Trump administration wants all coronavirus data to bypass the CDC

From The New York Times:

The Trump administration has ordered hospitals to bypass the Centers for Disease Control and Prevention and send all Covid-19 patient information to a central database in Washington beginning on Wednesday. The move has alarmed health experts who fear the data will be politicized or withheld from the public.

The new instructions were posted recently in a little-noticed document on the Department of Health and Human Services website. From now on, the department — not the C.D.C. — will collect daily reports about the patients that each hospital is treating, the number of available beds and ventilators, and other information vital to tracking the pandemic.

To make matters worse, the HHS data archives are not open to the public — meaning the American people cannot independently verify any of the information. In other words, the Republicans are consolidating control of data in the hands of a centralized big government, because it's one that they have power over.

A spokesperson for HHS told the Times that the decision was made because CDC's data collection was inefficient. That spokesperson claimed that CDC's data was lagging about a week behind, and that CDC and HHS would ultimately be sharing data. But this conflicts with a memo from the HHS, which states, "As of July 15, 2020, hospitals should no longer report the Covid-19 information in this document to the National Healthcare Safety Network site."

Instead, HHS will route their data through a private company called TeleTracking, based in Pittsburgh. Read the rest

Fashion trends at Goodwill

Goodwill Hunting is a fascinating data-driven exploration of trends at the thriftstore chain's online shop. It is quite exhaustive, breaking down regional trends, brands, prices and much else besides in a panoply of gorgeous interactive charts. Given that Goodwill deletes sold items and doesn't provide an API, it's an amazing work of data journalism.

Basically, after finding that data of old listings aren't available on the Goodwill website, I went rogue. I set up a script on my computer to crawl through sale item pages on the Goodwill website item id by item id and checked the page name and description to see if it was a women's top. This was a slow process, but I wasn't interested in overwhelming the Goodwill website, and, again, there is no real pressing need for statistics on Goodwill sales.

Read the rest

Topography of U.S. states in ridgeline (Joy Division 'Unknown Pleasures') style

IMGURian @KRANKARTA6 did an awesome topography visualization project in the "Ridgeline Style" that reminds us of the album cover for Joy Division's classic LP 'Unknown Pleasures.' Read the rest

These are the two COVID-19 data sites I incessantly check

Even tho they are only updated once a day (at most) I check, check and re-check 91-divoc and the IHME COVID-19 Projections.

The linear scale graphs on 91-divoc have given me the best picture of 'is the curve flattening' for the regions I watch. Tribalism runs rampant during Trump's Pandemic and I am naturally more focused on the regions where my loved ones live.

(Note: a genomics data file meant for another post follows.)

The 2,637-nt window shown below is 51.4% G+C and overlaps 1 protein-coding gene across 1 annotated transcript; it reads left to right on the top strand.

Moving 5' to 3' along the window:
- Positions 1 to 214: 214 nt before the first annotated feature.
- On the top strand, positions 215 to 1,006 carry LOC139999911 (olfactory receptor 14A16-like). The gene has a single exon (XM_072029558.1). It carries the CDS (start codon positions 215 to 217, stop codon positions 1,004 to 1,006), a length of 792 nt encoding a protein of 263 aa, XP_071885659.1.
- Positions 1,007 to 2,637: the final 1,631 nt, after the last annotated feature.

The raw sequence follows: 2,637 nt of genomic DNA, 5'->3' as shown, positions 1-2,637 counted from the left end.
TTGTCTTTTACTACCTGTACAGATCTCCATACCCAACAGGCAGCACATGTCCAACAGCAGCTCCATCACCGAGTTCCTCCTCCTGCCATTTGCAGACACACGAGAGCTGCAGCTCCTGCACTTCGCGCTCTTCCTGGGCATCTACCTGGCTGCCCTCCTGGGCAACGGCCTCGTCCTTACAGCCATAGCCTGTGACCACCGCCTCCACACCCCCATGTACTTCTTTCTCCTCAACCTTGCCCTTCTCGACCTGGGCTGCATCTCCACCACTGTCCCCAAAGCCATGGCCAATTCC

IHME's projections give me an idea about what to expect based on data and models they've explained and I can trust. What comes out of the Orange one's mouth is useless.

Please help me add to my list... Read the rest

Father knitted a data viz blanket of his infant's sleep patterns

Seung Lee double knit this blanket based on data about his son's sleep patterns during his first year of life.

"Each stitch represents 6 minutes of time spent awake or asleep," Lee tweeted.

The blanket is 42" x 45," contains approximately 185,000 stitches and took around 300 hours to make. From Twitter:

The original plan was to crochet the entire blanket but I switched to double knitting because the data was much more clearly visualized and the color changes (of which there were literally thousands) were significantly easier..

The sleep data was collected with the BabyConnect app which lets you export to CSV. The CSVs were filtered and converted into JSON (using Google Apps Script and Python) which could then be used for visualization and tracking...

I built a tool in HTML/JavaScript so I could position stitch markers for the color changes and track overall progress. I made it browser based so I could pull it up on any device wherever I was...

(via Kottke) Read the rest

Very fun algorithm guesses your name with surprising accuracy

Nathan Yau created this fun and fascinating name guessing algorithm. You select "male" or "female," the decade you were born, and then type in the first letter of your name. I tried more than a dozen times for people I know and it nailed it on the first letter about 80% of the time. On those that it screwed up after the first letter, it got it right after I entered a second letter. From the project description:

This is based on data from the Social Security Administration, up to 2018. It’s relatively comprehensive, but there are a few limitations. First, it’s data for the United States, so the numbers don’t really apply elsewhere. Second, the SSA doesn’t include names with fewer than five people in a year, so the chart doesn’t cover more unique names. Third, there were no Social Security Numbers before 1935, so the name counts are fuzzier for years before that.

But like I said, the data still has a wide range. I aggregated the annual data by decade and calculated percentages by dividing name counts by total number of Social Security Numbers provided.

Before you enter anything, the chart shows the most popular names for the given sex and decade. Then as you enter a name, the chart shows conditional probabilities. The more information you give it, the stronger the guess.

"Guessing Names Based on What They Start With" (FlowingData) Read the rest